The actual physical behavior of the L1 (and most other speakers for that matter) is very complicated and it's very difficult to express this through a specification with only a few numbers. That's one of the reasons why are very reluctant to publish specification: More often then not they are interpreted incorrectly and people draw the wrong conclusions.

Let me try to clarify the MA 12 spec:
First of all the “1-4 kHz” spec describes the behavior of the MA12 in this frequency range. It doesn’t talk about other frequencies at all. In particular, it does NOT state that it’s not a cylindrical radiator outside this range. In fact it’s an even better cylindrical radiator above that range. The correct way to read this would be “This picture shows what happens in the 1-4 kHz range. If you are interested in different frequencies please refer to our additional documentation. If you do, please make sure you understand the meaning of polar plots, sensitivity, and efficiency, for cylindrical radiator as they are much different from spherical wave loudspeaker”.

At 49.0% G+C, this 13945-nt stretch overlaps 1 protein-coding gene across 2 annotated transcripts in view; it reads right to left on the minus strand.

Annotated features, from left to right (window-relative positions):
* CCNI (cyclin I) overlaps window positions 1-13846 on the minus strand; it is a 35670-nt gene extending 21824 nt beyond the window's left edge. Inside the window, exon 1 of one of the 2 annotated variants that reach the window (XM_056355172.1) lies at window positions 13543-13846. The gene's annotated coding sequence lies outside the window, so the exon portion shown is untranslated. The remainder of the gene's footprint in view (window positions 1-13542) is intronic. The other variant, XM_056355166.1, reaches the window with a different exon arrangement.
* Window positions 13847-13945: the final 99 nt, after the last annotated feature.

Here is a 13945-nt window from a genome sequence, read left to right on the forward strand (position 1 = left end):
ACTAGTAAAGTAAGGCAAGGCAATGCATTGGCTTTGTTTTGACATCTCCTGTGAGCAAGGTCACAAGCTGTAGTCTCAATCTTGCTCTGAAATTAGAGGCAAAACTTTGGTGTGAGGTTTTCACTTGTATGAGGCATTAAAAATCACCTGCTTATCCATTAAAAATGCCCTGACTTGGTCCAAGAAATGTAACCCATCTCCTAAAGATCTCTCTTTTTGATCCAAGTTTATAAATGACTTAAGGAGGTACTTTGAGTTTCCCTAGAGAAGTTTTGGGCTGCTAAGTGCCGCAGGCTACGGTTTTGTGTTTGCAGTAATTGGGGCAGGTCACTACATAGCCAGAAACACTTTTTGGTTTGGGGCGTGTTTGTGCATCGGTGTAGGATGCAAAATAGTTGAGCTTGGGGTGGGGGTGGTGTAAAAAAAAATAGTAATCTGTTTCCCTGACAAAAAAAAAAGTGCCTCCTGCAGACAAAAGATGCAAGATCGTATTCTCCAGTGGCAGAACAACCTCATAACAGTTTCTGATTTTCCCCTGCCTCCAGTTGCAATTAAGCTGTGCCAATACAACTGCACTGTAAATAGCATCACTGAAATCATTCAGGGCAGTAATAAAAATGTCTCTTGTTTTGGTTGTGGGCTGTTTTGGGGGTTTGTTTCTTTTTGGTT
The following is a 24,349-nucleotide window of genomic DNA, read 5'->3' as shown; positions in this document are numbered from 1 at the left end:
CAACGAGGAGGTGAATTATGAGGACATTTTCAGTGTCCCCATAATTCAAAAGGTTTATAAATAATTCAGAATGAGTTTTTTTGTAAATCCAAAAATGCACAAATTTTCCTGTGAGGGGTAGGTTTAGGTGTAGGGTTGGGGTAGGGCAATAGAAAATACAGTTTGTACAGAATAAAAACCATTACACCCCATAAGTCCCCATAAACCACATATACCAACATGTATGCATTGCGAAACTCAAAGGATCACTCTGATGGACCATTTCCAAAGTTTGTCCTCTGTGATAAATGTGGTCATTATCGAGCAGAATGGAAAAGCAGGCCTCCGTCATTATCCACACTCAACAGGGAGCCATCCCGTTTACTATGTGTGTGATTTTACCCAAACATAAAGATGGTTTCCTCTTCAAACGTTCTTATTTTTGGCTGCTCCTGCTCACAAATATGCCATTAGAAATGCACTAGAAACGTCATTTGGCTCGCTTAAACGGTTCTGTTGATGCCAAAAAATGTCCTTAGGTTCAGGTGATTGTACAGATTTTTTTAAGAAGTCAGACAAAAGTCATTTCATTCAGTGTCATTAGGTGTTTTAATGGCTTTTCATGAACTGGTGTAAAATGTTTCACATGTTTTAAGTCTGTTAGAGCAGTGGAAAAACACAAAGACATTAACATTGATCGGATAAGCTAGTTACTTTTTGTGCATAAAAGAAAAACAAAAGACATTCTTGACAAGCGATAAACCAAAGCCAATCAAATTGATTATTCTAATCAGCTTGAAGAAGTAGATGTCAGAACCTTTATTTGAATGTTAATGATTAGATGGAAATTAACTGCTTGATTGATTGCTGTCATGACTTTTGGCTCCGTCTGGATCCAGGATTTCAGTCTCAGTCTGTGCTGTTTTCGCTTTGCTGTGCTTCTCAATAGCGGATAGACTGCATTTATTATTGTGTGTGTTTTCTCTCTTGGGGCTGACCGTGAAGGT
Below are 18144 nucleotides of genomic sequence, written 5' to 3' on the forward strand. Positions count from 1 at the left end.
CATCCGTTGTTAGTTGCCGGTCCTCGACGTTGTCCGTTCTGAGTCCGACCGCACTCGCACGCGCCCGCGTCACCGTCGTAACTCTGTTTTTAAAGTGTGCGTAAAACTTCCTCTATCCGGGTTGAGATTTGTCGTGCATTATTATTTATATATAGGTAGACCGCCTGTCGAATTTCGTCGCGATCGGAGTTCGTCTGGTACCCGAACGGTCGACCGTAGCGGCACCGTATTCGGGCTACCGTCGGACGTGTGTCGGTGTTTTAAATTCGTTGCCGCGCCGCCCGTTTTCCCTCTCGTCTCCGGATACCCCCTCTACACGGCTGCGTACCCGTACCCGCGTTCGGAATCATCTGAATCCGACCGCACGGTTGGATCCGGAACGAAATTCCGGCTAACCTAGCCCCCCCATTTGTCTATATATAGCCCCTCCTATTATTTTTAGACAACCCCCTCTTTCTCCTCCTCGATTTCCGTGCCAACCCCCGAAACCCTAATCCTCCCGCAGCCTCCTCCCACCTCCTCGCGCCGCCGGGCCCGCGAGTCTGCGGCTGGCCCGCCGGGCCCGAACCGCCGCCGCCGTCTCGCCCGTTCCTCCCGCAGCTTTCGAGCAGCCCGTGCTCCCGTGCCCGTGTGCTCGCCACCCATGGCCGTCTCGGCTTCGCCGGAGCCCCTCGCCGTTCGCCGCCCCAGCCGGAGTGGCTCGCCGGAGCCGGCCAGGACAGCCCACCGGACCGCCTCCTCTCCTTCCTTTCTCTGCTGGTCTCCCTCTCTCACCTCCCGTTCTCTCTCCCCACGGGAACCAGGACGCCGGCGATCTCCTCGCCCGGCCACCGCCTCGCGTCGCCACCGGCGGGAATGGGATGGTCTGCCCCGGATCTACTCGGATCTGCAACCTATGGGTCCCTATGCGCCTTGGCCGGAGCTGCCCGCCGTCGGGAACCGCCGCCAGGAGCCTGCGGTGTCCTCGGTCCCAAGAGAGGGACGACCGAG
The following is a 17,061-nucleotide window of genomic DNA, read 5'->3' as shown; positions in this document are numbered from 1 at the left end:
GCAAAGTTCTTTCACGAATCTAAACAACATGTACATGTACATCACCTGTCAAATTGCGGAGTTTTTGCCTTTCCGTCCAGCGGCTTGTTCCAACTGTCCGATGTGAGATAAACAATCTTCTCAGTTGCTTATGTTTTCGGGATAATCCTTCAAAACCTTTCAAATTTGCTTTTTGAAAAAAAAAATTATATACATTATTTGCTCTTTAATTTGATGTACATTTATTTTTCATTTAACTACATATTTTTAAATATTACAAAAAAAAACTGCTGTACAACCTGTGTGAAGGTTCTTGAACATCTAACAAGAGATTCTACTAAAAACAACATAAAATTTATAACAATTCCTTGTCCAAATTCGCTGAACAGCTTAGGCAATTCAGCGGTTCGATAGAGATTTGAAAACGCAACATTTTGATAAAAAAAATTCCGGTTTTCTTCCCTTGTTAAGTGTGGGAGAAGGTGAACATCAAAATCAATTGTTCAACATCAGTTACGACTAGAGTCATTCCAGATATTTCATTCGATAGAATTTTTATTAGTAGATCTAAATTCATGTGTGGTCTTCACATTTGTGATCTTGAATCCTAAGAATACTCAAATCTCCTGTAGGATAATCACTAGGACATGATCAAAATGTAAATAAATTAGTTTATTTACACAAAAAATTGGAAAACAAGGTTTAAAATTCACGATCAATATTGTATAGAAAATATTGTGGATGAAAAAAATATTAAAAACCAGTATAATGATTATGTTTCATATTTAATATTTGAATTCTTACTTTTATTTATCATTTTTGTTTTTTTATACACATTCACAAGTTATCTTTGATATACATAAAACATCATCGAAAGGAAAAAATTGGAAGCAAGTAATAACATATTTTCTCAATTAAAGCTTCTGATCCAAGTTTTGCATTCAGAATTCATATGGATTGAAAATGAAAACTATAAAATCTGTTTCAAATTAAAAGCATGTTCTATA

Second, the data concerns a single MA12 in free space. The L1 is twice the height and also designed to work with a significant floor reflection. The effective height of an L1 is roughly 3 to 4 times that of a single MA 12, so trying to draw any conclusion on the L1 by looking at a single MA12 is really not appropriate.

In the end, I really have to agree with Robert here: The easiest and best way to find out whether the L1 works in your application is to simply try it out. Mathematical & physical data is of very limited little practical use.

Hope that helps

Hi Dominik,